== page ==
See Microsoft AD FS Requirements for detailed load balancing and health check requirements.

Certificates

Certificates are required to install both the Web Application Proxy and AD FS components. This Quick Start automates the deployment and installation of these components by using certificates issued from an internal enterprise certificate authority (CA), which runs on the domain controller infrastructure. You can replace these certificates in your own production deployments. The requirements and recommendations for both the Web Application Proxy and AD FS layers are discussed in the next two sections.

Web Application Proxy Certificates

  • Issuing CA – Typically, the Web Application Proxy infrastructure will use certificates issued from a commercial or public CA, such as DigiCert or Verisign, which should be installed in the computer’s personal certificate store. Using a public CA generally prevents you from having to install root certificates on your client devices. You can use your own public key infrastructure (PKI) to issue the Web Application Proxy certificates, but you’ll need to ensure that client devices trust the issuing CA, which typically involves installing the root certificate on the devices as well as making the URL of your certificate revocation list externally accessible.

  • Certificate FQDNs – You can explicitly set the certificate subject and subject alternative name (SAN) fields, or you can choose to use a wildcard certificate (e.g., *.example.com). For explicit naming, you’ll need to set the subject field to the AD FS federation service name (e.g., sts.example.com). If you plan to use the Workplace Join feature, you’ll also need two SAN entries: one for the federation service name (e.g., sts.example.com) and one for enterprise registration in the format enterpriseregistration.yourdomain.com. Additionally, you’ll want SAN entries for any fully qualified domain name (FQDN) that you will be publishing, such as externally facing SharePoint sites, OWA, etc.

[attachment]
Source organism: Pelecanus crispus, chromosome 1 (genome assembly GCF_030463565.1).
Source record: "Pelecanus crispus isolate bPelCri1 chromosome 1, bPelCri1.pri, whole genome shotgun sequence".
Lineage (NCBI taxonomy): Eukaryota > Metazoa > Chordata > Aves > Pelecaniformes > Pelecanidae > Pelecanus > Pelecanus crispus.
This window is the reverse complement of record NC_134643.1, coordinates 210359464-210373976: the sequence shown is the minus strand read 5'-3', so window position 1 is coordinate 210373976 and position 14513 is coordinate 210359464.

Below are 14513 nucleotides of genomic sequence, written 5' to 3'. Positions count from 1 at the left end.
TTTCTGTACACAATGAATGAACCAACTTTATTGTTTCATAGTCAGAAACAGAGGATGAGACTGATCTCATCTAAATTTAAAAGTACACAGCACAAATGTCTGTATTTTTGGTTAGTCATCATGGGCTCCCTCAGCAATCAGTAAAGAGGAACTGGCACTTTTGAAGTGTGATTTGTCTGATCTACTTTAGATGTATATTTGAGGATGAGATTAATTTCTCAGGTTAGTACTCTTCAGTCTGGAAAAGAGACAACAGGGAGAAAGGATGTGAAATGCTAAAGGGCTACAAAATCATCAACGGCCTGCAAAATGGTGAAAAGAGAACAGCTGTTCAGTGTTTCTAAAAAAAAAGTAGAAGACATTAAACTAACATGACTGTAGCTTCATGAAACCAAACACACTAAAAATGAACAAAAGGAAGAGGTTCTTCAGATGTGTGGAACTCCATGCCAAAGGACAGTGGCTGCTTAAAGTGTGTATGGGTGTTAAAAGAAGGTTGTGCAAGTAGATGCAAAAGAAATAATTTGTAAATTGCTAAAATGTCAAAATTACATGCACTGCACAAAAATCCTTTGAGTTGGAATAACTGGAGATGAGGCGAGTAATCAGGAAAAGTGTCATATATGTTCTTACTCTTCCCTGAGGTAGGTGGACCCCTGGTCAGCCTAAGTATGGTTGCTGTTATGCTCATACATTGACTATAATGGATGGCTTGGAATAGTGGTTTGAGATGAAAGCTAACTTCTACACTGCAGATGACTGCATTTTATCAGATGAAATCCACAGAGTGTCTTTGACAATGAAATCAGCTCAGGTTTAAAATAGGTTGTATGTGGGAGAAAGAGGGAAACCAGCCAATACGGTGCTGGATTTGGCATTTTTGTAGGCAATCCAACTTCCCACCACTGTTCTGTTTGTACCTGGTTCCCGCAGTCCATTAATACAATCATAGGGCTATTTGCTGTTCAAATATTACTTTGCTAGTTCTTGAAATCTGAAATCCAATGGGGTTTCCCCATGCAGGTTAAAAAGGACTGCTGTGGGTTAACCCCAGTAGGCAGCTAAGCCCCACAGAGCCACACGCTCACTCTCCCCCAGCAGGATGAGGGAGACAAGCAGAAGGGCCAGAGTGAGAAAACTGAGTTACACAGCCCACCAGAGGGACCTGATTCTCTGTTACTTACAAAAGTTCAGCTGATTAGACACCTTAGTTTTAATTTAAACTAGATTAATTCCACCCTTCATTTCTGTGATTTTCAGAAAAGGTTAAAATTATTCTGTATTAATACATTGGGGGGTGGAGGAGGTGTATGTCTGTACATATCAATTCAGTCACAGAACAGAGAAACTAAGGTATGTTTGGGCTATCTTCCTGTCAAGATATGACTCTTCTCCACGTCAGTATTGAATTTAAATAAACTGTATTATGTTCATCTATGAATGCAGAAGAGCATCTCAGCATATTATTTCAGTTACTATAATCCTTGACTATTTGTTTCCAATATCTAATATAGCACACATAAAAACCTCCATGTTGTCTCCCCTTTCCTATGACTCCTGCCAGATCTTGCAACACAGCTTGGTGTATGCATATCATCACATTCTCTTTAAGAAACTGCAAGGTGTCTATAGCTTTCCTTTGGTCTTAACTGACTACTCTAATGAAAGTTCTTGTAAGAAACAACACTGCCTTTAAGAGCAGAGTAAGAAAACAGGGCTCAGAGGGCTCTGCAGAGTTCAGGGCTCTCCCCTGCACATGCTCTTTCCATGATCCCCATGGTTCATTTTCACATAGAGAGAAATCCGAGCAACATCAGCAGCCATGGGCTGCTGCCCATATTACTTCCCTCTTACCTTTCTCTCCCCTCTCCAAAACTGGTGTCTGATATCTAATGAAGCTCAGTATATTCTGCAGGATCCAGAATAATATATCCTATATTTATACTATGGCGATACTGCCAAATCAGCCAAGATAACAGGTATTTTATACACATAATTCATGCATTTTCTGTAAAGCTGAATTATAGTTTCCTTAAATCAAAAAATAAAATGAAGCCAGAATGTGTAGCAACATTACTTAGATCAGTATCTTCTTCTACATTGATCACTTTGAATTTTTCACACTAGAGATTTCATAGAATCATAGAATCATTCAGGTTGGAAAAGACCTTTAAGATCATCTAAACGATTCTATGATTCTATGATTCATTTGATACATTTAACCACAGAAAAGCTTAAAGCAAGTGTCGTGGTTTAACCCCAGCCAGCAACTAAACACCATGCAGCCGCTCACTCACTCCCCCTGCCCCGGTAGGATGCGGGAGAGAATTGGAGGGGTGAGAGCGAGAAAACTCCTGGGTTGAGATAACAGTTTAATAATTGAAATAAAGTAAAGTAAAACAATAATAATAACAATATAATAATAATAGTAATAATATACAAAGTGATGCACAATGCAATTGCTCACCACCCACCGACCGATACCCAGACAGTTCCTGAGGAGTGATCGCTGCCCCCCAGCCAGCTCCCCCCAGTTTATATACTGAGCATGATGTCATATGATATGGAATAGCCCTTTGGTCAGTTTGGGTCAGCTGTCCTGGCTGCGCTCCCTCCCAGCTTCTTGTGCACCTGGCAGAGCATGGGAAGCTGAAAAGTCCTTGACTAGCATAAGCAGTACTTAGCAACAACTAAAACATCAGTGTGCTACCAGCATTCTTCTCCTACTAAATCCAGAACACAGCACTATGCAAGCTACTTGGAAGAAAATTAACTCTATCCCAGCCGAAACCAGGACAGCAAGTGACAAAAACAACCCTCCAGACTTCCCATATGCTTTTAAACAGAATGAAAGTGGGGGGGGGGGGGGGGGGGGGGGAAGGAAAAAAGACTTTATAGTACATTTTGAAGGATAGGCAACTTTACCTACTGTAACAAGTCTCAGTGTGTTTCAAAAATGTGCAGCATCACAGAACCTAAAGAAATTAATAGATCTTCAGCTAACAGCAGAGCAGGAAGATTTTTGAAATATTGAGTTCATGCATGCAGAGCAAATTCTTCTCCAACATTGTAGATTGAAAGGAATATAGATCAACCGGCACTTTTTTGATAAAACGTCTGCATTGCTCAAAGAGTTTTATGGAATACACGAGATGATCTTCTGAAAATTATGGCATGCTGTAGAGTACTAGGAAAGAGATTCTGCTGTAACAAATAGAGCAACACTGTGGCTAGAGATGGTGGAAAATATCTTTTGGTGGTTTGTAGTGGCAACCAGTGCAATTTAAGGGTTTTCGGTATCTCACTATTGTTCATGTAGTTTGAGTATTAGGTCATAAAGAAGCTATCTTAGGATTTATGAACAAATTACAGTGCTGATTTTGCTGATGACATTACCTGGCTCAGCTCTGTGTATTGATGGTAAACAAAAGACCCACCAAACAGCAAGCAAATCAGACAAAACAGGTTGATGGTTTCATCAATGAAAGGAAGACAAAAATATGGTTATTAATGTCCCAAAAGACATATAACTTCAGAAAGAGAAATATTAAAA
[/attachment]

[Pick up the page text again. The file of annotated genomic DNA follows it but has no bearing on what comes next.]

AD FS Certificates

  • Issuing CA – Typically, the AD FS infrastructure will use certificates issued from an internal PKI, such as an enterprise Active Directory CA, because the servers in the infrastructure are not internet facing. This is especially useful in an Active Directory domain environment where all domain-joined machines will trust the issuing CA by default. If you choose not to domain-join your Web Application Proxy servers, you can install the CA root certificate on those servers in the computer’s trusted root certificate authority store. If you do not have an existing PKI implementation, it’s probably easiest to use the same public certificate on both the Web Application Proxy and AD FS servers.

  • Certificate FQDNs – The AD FS certificate requires the federation service name to be set on the subject field (e.g., sts.example.com), or you can use a wildcard certificate.

Domain-Joined Proxies